Even though the dog days end today, we still have over a month of summer left, as well as the chance for a “second summer” in the fall. And, certain job tasks, wearing personal protective equipment (PPE), working indoors without climate controls or near heat generating equipment, and/or performing strenuous activities, can still make it feel like summer, even when it’s not.
There are tons of resources for general information as well as heat-related illness prevention, recognition, and treatment information, several of which we have included throughout this post. For example, OSHA has free publications including quick cards, fact sheets, pamphlets, and posters available for download on heat-related illnesses and much, much, more. Even the EPA has several webpages dedicated to heat islands, urbanized areas that experience higher temperatures than outlying areas, and how to reduce them. The Centers for Disease Control and Prevention’s (CDC) Avoid Spot Treat: Heat Stroke & Heat Exhaustion infographic, the Department of Homeland Security’s website about Heat, and the National Safety Council’s (NSC) seasonal safety Summer Heat page include helpful information for personal use.
OSHA’s Heat Exposure/Illness First Aid facts and the First Aid Quick Reference app, a free digital first aid, CPR, and AED reference guide from the NSC, could be used at work or at home to help recognize and treat heat-related illnesses. For your convenience, we have provided a summary of the guidelines from each of these resources below.
Heat Stroke: Medical emergency that may result in death! The most serious form of heat-related illness. Sweating stops and the body can no longer rid itself of excess heat and regulate its core temperature.
- Signs and Symptoms: Fainting or unconsciousness; slurred speech; seizures, excessive sweating or, if sweating has stopped, red, hot, dry skin; very high body temperature (103°F+); rapid heart rate and/or breathing; headache, dizziness, confusion, or other signs of altered mental status; irrational or belligerent behavior; convulsions or unresponsiveness
- First Aid: Call 911 Immediately! Move the victim to a cool area; loosen clothing; remove outer and unnecessary clothing; if possible, immerse victim up to the neck in cold water, if not, place them in a cold shower or cover as much of the body as possible with cold compresses, and/or apply ice or cold packs; fan air on victim; provide fluids (preferably water) as soon as possible; monitor victim until help arrives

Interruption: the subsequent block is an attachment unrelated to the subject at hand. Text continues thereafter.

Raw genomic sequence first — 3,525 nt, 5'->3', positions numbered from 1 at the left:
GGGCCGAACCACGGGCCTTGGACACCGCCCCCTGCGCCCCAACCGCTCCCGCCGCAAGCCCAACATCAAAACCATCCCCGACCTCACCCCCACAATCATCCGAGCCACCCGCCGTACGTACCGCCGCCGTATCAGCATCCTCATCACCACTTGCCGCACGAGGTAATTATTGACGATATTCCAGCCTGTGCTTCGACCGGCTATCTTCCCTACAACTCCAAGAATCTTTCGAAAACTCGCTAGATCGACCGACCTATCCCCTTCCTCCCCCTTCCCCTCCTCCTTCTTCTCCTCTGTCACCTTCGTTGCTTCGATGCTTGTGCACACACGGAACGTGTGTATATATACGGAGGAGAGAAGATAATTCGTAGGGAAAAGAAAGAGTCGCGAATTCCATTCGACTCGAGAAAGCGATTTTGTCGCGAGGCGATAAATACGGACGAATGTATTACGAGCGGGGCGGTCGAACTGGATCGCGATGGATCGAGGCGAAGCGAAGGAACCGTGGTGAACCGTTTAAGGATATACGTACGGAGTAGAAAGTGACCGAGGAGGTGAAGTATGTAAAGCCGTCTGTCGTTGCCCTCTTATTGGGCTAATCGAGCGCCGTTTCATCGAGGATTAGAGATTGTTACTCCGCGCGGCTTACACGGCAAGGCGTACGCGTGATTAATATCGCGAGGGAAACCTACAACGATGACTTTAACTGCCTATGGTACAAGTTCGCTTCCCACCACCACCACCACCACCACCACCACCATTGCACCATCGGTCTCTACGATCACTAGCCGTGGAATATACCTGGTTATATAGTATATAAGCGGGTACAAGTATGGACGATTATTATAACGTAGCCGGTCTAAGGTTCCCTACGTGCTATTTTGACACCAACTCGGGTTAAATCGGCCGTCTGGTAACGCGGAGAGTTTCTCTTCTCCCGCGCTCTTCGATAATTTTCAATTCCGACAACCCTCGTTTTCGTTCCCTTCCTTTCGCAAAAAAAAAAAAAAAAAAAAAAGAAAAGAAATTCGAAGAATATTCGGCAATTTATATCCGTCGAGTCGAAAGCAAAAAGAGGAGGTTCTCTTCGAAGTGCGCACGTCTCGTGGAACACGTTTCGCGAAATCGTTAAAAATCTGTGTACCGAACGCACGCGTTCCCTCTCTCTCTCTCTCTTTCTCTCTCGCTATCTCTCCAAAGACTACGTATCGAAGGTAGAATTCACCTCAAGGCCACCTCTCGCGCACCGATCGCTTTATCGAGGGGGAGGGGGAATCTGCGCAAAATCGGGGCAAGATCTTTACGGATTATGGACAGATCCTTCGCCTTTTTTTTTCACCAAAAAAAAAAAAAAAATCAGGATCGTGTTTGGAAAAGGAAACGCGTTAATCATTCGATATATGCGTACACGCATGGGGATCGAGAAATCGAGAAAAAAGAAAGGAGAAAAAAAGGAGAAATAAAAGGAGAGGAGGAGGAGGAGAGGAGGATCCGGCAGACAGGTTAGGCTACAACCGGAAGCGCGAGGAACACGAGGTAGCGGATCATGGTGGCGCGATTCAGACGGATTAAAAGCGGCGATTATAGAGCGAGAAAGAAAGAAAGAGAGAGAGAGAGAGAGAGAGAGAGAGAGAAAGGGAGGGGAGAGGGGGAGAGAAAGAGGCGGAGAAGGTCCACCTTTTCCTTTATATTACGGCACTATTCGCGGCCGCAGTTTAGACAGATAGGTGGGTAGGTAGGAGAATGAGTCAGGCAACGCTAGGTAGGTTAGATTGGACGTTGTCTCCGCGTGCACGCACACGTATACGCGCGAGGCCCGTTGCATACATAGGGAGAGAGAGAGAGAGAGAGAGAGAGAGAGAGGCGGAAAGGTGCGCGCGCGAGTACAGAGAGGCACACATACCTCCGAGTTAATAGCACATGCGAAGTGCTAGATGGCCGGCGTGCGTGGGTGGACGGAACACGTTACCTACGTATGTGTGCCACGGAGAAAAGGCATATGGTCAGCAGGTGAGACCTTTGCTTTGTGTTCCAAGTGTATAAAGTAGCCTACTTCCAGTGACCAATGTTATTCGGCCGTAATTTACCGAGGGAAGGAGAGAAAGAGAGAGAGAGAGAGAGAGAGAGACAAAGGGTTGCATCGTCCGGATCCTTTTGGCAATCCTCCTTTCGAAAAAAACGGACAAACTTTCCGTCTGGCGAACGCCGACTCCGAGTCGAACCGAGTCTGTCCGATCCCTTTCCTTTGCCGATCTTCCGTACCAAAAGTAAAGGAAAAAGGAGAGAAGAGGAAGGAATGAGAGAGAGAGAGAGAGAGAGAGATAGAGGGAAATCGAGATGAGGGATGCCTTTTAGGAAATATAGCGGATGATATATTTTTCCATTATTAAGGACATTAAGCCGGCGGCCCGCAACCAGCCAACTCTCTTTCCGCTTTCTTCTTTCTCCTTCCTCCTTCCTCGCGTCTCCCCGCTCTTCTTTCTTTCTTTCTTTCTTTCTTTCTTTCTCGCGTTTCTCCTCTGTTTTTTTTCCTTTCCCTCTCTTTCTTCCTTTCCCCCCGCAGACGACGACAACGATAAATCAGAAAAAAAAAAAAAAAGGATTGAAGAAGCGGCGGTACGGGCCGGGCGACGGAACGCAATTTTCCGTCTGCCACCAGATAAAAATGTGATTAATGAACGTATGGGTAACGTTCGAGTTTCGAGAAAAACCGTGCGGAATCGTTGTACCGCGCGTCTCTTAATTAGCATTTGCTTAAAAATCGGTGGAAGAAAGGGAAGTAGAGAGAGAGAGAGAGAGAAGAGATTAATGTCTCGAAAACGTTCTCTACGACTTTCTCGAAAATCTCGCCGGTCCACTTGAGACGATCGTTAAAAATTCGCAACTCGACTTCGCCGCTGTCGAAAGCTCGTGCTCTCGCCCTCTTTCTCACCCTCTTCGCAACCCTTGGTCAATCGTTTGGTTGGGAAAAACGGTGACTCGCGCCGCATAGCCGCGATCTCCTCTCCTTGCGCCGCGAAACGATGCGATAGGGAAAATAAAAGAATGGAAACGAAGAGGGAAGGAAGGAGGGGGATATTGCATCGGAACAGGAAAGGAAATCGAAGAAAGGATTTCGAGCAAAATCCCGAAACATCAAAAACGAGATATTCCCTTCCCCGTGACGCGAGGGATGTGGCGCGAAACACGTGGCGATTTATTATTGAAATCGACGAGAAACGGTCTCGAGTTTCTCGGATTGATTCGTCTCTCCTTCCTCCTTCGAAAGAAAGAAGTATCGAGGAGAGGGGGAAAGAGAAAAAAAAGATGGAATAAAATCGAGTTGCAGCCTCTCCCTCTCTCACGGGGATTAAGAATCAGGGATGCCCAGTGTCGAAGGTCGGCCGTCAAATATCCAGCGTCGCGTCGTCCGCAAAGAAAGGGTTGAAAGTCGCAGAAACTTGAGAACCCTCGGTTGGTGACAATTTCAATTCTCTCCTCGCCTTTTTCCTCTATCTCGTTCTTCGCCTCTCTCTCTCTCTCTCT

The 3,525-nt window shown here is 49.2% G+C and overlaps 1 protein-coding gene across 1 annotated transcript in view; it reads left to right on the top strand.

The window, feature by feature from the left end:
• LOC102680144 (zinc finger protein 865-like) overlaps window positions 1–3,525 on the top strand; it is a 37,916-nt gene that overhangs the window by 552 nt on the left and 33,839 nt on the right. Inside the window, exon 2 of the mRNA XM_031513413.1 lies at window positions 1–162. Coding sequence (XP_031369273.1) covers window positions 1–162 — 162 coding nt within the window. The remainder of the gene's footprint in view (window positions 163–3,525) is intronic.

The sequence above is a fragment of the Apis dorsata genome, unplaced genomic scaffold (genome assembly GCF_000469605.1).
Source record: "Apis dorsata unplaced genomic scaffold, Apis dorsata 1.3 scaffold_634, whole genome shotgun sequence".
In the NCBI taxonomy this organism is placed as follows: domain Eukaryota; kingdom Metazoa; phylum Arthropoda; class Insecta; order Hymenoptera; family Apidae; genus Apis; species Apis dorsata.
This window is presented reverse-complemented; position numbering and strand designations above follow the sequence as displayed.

Heat Exhaustion: The body’s response to loss of water and salt from heavy sweating.
- Signs and Symptoms: Fatigue, weakness, or exhaustion; irritability; thirst; nausea or vomiting; headache, dizziness, or lightheadedness; heavy sweating; elevated body temperature (100.4°F+); rapid heart rate; pale, ashen, or moist skin; muscle cramps
- First Aid: Move victim to a cool area; give water or other cool, non-alcoholic beverages; apply cold compresses/ice packs, or have victim take a cool shower; seek medical evaluation or treatment if signs or symptoms worsen or do not improve within 60 minutes
Heat Cramps: Low salt levels in muscles, from the loss of body fluids and salts when sweating, cause painful cramps, which may occur during or after working hours.
- Signs and Symptoms: Muscle spasms or pain usually in legs, arms, or trunk
- First Aid: Move victim to a cool area; give water or other cool, non-alcoholic beverages; rest before returning to strenuous work; seek medical attention if cramps do not subside
Heat Rash: A skin irritation caused by sweat that does not evaporate from the skin. Heat rash, also known as prickly heat, is the most common problem when working in hot environments.
- Signs and Symptoms: Clusters of red bumps on skin, often on neck, upper chest, and skin folds
- First Aid: Move to a cooler, less humid environment; keep the affected area dry
Keep in mind that certain types of people are more susceptible to the heat, such as infants, young children, and the elderly. They, along with people who have chronic medical conditions and those who are overweight, are at a higher risk for heat-related illnesses. And, even better than having to treat these illnesses, is knowing how to prevent them. OSHA has created the Heat Illness Prevention page, a site specifically designed for worker protection. We have shared some of the commonly used heat-illness prevention recommendations below.
- Water-rest-shade: Provide regular access to cool water and cool and/or shaded areas; take frequent breaks
- If necessary, adjust work times to avoid the hottest parts of the day
- Allow new and returning workers to acclimatize to working in the heat
- Drink often (even when not thirsty) and hydrate with electrolyte drinks for jobs lasting more than two hours
- Avoid lightning and check weather reports prior to working outside
- Wear loose, lightweight clothing, a hat, and sunscreen; sunburn affects the body’s ability to cool itself
- Pace yourself when you exert your body
We hope the information here, along with more from the links we have provided, not only help you beat the heat this summer, but for years to come!
This blog was written by Kim E. Folger, Training & Development Manager